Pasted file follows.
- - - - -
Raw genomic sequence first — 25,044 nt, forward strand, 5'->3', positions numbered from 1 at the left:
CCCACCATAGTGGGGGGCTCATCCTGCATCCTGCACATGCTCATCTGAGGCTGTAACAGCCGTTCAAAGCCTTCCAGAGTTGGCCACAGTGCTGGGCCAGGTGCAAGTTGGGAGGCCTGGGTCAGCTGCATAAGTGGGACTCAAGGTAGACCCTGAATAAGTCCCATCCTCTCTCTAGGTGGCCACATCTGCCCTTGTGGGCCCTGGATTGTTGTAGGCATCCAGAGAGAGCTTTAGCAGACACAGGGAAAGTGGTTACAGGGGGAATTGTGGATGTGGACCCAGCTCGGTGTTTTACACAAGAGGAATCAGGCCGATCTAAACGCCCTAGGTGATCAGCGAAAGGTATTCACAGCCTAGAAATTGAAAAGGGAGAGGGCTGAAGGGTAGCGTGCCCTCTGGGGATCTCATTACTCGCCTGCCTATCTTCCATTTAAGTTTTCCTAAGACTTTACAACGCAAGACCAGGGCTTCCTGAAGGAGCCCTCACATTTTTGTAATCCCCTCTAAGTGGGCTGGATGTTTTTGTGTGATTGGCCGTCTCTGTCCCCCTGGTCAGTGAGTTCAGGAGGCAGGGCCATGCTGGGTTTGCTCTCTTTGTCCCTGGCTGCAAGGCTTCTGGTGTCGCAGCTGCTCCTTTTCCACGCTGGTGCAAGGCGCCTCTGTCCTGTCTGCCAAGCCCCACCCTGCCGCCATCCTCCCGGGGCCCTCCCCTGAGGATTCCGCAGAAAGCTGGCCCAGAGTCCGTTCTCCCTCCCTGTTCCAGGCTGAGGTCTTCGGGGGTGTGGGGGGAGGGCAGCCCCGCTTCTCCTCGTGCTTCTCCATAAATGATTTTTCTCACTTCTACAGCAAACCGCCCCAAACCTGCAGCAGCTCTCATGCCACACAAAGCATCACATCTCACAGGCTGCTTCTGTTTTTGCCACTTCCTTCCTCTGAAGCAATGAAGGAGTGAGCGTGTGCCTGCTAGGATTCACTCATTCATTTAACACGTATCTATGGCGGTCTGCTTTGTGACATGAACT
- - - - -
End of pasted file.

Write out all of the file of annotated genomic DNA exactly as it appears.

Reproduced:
Raw genomic sequence first — 25,044 nt, forward strand, 5'->3', positions numbered from 1 at the left:
CCCACCATAGTGGGGGGCTCATCCTGCATCCTGCACATGCTCATCTGAGGCTGTAACAGCCGTTCAAAGCCTTCCAGAGTTGGCCACAGTGCTGGGCCAGGTGCAAGTTGGGAGGCCTGGGTCAGCTGCATAAGTGGGACTCAAGGTAGACCCTGAATAAGTCCCATCCTCTCTCTAGGTGGCCACATCTGCCCTTGTGGGCCCTGGATTGTTGTAGGCATCCAGAGAGAGCTTTAGCAGACACAGGGAAAGTGGTTACAGGGGGAATTGTGGATGTGGACCCAGCTCGGTGTTTTACACAAGAGGAATCAGGCCGATCTAAACGCCCTAGGTGATCAGCGAAAGGTATTCACAGCCTAGAAATTGAAAAGGGAGAGGGCTGAAGGGTAGCGTGCCCTCTGGGGATCTCATTACTCGCCTGCCTATCTTCCATTTAAGTTTTCCTAAGACTTTACAACGCAAGACCAGGGCTTCCTGAAGGAGCCCTCACATTTTTGTAATCCCCTCTAAGTGGGCTGGATGTTTTTGTGTGATTGGCCGTCTCTGTCCCCCTGGTCAGTGAGTTCAGGAGGCAGGGCCATGCTGGGTTTGCTCTCTTTGTCCCTGGCTGCAAGGCTTCTGGTGTCGCAGCTGCTCCTTTTCCACGCTGGTGCAAGGCGCCTCTGTCCTGTCTGCCAAGCCCCACCCTGCCGCCATCCTCCCGGGGCCCTCCCCTGAGGATTCCGCAGAAAGCTGGCCCAGAGTCCGTTCTCCCTCCCTGTTCCAGGCTGAGGTCTTCGGGGGTGTGGGGGGAGGGCAGCCCCGCTTCTCCTCGTGCTTCTCCATAAATGATTTTTCTCACTTCTACAGCAAACCGCCCCAAACCTGCAGCAGCTCTCATGCCACACAAAGCATCACATCTCACAGGCTGCTTCTGTTTTTGCCACTTCCTTCCTCTGAAGCAATGAAGGAGTGAGCGTGTGCCTGCTAGGATTCACTCATTCATTTAACACGTATCTATGGCGGTCTGCTTTGTGACATGAACT